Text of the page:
Then there’s the Wall Street Journal, which ran an excerpt from Balko’s book “Rise of the Warrior Cop.” When factual errors came to light, editors were forced to issue a nearly 200-word “corrections and amplifications” that included things like “the Consumer Products Safety Commission does not have a S.W.A.T team.” The website S.H.A.M.E (Shame the Hacks who Abuse Media Ethics) called it “one of the most epic reporting corrections in the annals of journalism.”

All of this led me to wonder why the witness and victim in a San Francisco carjacking decided to set the record straight with a controversial, error-prone blogger 3,000 miles away. Balko is hardly a household name, and it’s not like they didn’t have a plethora of local news outlets and journalists to choose from. To find the answer, I went back to those public records obtained by @journo_anon.


At the beginning of June, Kasie Lee, an assistant San Francisco district attorney and interim chief of victim services, reached out to Balko via text: “Just checking in. Were you able to connect with the victim? Is it okay if I share your contact info with Rachel Marshall, our communications director?” Balko replies, “Please do. I spoke with [Mulholland]. I haven’t heard back from the victim.” Lee forwards to Balko communications she obtained from the victim detailing the victim’s correspondence with Lim.

Later, Balko says he still hasn’t heard from the victim. “Does she know I’m trying to get in touch? Given that the DA’s office can’t officially comment, I’m not sure I can write this unless she’s up for talking to me…” at which point Lee replies, “Right. I can call her later today.” 

Lee also encourages Balko to file an “827 petition” and provides him with a PDF of form JV-570 to request disclosure of the juvenile suspect’s case file. Balko replies, “I was told that’s a pretty involved process . . . I can maybe write something based on my interview with the witness . . . But the victim would obviously be preferable. Just maybe check to see she got my email.”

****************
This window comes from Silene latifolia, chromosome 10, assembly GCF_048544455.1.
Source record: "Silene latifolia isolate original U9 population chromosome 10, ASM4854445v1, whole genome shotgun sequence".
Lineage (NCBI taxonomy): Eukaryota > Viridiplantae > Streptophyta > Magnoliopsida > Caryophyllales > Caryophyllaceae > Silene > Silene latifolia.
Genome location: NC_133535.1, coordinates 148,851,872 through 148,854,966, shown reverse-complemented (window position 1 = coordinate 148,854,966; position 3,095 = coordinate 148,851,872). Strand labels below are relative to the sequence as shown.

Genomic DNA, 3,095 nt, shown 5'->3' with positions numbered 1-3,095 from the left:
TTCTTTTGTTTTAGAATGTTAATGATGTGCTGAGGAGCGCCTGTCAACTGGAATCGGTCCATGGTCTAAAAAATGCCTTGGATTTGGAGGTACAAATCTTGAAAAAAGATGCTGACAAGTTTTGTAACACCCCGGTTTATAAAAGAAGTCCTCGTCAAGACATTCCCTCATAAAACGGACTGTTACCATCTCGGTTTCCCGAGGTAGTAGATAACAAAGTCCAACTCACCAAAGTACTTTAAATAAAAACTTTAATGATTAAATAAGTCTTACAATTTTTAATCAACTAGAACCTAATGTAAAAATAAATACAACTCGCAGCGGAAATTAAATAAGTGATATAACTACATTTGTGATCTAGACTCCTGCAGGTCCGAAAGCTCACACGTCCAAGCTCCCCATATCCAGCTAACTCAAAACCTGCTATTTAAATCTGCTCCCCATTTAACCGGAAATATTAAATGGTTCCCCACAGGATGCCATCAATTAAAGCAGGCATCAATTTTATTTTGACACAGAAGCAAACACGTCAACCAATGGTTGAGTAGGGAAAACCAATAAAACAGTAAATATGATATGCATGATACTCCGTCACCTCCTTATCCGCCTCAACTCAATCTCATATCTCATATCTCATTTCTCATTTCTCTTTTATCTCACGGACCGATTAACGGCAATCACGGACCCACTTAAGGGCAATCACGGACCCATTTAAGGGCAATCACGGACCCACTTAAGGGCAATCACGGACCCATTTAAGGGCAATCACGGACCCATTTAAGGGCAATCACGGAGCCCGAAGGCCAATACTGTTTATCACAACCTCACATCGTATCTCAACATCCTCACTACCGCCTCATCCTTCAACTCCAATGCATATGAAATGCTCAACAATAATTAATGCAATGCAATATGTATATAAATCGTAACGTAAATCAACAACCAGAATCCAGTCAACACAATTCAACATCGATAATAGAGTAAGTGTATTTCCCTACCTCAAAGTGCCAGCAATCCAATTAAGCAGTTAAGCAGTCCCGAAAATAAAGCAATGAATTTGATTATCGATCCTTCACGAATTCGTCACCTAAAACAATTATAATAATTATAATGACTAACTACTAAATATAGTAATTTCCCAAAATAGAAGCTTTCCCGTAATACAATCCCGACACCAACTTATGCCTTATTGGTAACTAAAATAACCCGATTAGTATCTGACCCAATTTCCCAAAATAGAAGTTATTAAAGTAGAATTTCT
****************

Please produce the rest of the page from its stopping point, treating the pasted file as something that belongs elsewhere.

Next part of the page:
In another text exchange, Rachel Marshall ignores her own advice on the illegality of discussing the case and references Barber: “… to answer your question about whether any other suspects [were] ever identified: police later requested a warrant for an adult … But there was not enough evidence to prove that the suspect was actually the driver so SFDA could not sign off on the warrant.” 

Marshall then tells Balko, “I think it’s best not to quote us, but I can try to steer you towards some juvenile advocacy folks if you want a quote on the importance of juvenile confidentiality.” 

In perhaps the most disturbing exchange, Marshall texts Balko, “Hi Radley, good to chat today. Here is the document you asked to see.”

She then provides Balko with a seven-page Word document titled “Dion Lim Misrepresentations” — a detailed manifesto of the cases Lim has covered with talking points and “evidence” of her bias against Boudin. “Dion Lim makes the inflammatory suggestion that DA Boudin’s comments resemble those of an Atlanta sheriff,” one entry suggests. Another states, “Ms. Lim quoted from a New York Times story in which DA Boudin described Antoine Watson’s behavior prior to the murder of Vicha Ratanapakdee. Ms. Lim falsely suggested that DA Boudin was referencing the murder itself when he used the term ‘temper tantrum.’” 

After reading the manifesto, it becomes crystal clear that Boudin is obsessed with Lim’s coverage of him.

It is also clear from the text exchanges that Lee and Marshall, both attorneys who should know better, fed material to Balko, including victim and witness contact information, the Lim manifesto, and confidential details about a case involving a juvenile. 

If Marshall was able to share with Balko that the juvenile was still in custody and one of the adults wasn’t charged, why couldn’t she share that information with Lim? More importantly, is it or is it not illegal to discuss a case involving a juvenile? Apparently in the San Francisco District Attorney’s office, that depends on which reporter (or blogger) they’re talking to. 

Equally egregious is Lee’s abuse of her position as interim chief of victim services — her job is to advocate for victims, not use them to help a blogger 3,000 miles away write a hit piece on a local reporter. 

Obviously, Lee and Marshall aren’t doing this on their own, so who is behind the curtain pushing the buttons? Not the Great Oz, but Chesa Boudin himself. Sadly, while his minions are propagandizing crime victim and case information to appease his personal grudges, crime victims themselves are getting very little in return: Boudin’s staff has tried just four cases so far this year according to the district attorney’s own dataset, last updated July 1. During that same time period, however, Boudin has managed to complete six episodes of his “Chasing Justice” podcast, season 2. That’s your tax dollars at work, folks. 

Read the Balko/S.F.D.A. responsive records, here

E-mail; [email protected]. Follow Susan and the Marina Times on Twitter: @SusanDReynolds and @TheMarinaTimes.